Fifth Wednesday of Paschaltide
Psalm 121: 1-2, 3-4ab, 4cd-5
Today’s Gospel of the vine and the branches recurs frequently in the Sacred Liturgy. I have no difficulty whatsoever in the repetition of the same texts. Repetition is integral to the pedagogy of the Church. Anthropologists tell us that ritual is all about doing the same things, in the same way, at the same time, over and over again. Culture flourishes where the same stories are repeated over and over again in the same way. From the point of view of the human sciences, repetition, not variety, is the ground of culture. From the Catholic point of view, it is outward repetition that makes inward change — conversion — possible. It is sameness that makes the difference. It is by hearing the same Word repeated in the same way that our hardened hearts are touched and, by the operation of the Holy Spirit, pierced and opened to holiness.
Though we may, from time to time, read the same text, the Gospel remains always new. Every time the holy Gospel is proclaimed, the voice of the risen Christ resounds in the Church. The Gospel is a sacrament of Christ’s abiding presence. The Church has always been conscious of this mystery. She has, over the centuries, surrounded the Book of the Gospels and the proclamation of the liturgical Gospel with marks of solemnity and of joy. Unlike other books, the Book of the Gospels may be placed upon the altar. In the Corpus Christi procession in some places, the Book of the Gospels is carried by a deacon, under the canopy with the Blessed Sacrament, to signify that the same Christ, who speaks in the Gospel, gives himself as food in the Eucharist.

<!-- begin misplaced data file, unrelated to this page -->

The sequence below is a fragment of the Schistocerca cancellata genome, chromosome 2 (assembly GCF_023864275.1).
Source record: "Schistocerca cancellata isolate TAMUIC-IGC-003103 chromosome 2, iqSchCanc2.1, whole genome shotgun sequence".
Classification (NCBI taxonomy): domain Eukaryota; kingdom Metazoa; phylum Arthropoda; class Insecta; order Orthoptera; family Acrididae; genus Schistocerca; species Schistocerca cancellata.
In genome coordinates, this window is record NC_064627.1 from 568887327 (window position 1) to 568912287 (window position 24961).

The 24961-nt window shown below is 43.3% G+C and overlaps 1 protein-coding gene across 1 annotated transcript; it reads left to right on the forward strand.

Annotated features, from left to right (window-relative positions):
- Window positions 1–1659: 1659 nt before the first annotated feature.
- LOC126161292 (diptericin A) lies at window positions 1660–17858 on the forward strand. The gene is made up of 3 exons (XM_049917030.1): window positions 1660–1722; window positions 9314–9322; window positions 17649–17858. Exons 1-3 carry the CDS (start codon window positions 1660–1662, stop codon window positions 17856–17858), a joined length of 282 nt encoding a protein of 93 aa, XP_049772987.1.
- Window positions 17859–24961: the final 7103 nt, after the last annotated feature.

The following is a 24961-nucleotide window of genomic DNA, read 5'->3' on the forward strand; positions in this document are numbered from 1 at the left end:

Christ the Energetic Word
No one, I think, has better expressed this profoundly Catholic sense of the reality underlying the Gospel than the English writer, Evelyn Underhill. “The reading of the liturgic Gospel,” she writes, “is something more than a mere instruction of the faithful. It is a vital moment in the sacred action of the Church. In it Christ the Energetic Word speaks and acts. The ceremonial and reverence with which all the ancient rites surround it, the psalm of joy with which it was welcomed, the Alleluia which announced the Divine presence — also the sacred character which the Eastern Church still ascribes to the Book of the Gospels, and the deep awe with which its entrance is received — may serve to remind us that the words and deeds, indeed the very life of the Incarnate Logos, are themselves sacramental impartings of the Infinite God to man, and the proper causes of his adoring gratitude and joy” (The Mystery of Sacrifice, 9-10).
The Word Comes Forth
In the reformed Roman Rite, the deacon or, in his absence, the priest, takes the Book of the Gospels from the altar during the singing of the Alleluia, and carries it to the place where it will be proclaimed. In both East and West, the deacon or priest goes out from the altar towards the people, sometimes standing in the very middle of the church to proclaim the holy Gospel. “I proceeded and came forth from God,” says Jesus (Jn 8:42).